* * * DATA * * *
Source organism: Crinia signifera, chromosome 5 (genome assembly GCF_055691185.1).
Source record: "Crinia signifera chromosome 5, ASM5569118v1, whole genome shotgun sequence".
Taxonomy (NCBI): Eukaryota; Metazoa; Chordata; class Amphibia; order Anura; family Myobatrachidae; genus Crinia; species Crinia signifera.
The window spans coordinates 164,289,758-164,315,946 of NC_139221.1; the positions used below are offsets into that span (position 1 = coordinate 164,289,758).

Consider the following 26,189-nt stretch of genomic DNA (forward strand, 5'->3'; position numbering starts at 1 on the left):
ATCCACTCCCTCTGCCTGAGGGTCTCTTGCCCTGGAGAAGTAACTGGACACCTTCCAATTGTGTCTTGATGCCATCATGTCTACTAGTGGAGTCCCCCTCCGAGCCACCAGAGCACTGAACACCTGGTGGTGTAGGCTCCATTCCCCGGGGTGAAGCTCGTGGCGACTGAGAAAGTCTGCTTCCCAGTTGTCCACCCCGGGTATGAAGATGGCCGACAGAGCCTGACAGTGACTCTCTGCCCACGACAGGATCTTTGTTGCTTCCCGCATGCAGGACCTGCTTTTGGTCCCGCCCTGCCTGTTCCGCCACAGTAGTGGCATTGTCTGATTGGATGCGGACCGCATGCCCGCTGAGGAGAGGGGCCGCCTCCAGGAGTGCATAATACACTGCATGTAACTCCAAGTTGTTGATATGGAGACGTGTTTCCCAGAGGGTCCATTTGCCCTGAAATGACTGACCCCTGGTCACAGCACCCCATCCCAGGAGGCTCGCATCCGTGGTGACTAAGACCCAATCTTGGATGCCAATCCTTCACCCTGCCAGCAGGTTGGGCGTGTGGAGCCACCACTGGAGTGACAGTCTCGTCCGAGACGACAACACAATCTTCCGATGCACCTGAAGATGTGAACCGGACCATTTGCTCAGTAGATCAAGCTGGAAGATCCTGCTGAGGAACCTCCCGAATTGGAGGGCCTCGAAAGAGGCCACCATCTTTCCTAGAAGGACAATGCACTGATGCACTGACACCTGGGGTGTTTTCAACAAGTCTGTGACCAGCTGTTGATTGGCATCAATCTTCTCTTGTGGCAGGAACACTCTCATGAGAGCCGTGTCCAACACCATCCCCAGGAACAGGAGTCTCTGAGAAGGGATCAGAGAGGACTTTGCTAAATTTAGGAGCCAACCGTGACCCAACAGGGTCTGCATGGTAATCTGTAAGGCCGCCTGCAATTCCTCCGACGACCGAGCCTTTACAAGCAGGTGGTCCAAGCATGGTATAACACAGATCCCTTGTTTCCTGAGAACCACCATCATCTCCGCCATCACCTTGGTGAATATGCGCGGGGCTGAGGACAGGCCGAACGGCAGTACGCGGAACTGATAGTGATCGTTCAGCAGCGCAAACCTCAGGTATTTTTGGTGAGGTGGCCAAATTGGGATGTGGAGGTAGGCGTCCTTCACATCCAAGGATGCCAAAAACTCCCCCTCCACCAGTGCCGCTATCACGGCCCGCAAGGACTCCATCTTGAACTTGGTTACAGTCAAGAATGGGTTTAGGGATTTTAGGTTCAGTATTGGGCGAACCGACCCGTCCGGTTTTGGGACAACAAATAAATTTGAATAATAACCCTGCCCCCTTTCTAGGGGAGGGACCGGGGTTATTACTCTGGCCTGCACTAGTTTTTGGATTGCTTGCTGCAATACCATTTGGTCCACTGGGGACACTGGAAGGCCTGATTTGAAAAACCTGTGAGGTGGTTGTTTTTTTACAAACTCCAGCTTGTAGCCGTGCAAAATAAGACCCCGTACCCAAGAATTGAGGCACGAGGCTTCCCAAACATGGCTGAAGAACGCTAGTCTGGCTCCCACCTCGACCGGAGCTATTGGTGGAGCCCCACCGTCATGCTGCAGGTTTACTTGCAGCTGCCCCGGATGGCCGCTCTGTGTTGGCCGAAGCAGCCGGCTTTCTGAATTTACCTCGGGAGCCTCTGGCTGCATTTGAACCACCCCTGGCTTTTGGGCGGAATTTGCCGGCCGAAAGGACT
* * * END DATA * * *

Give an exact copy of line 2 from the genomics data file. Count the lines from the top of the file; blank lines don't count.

Source record: "Crinia signifera chromosome 5, ASM5569118v1, whole genome shotgun sequence".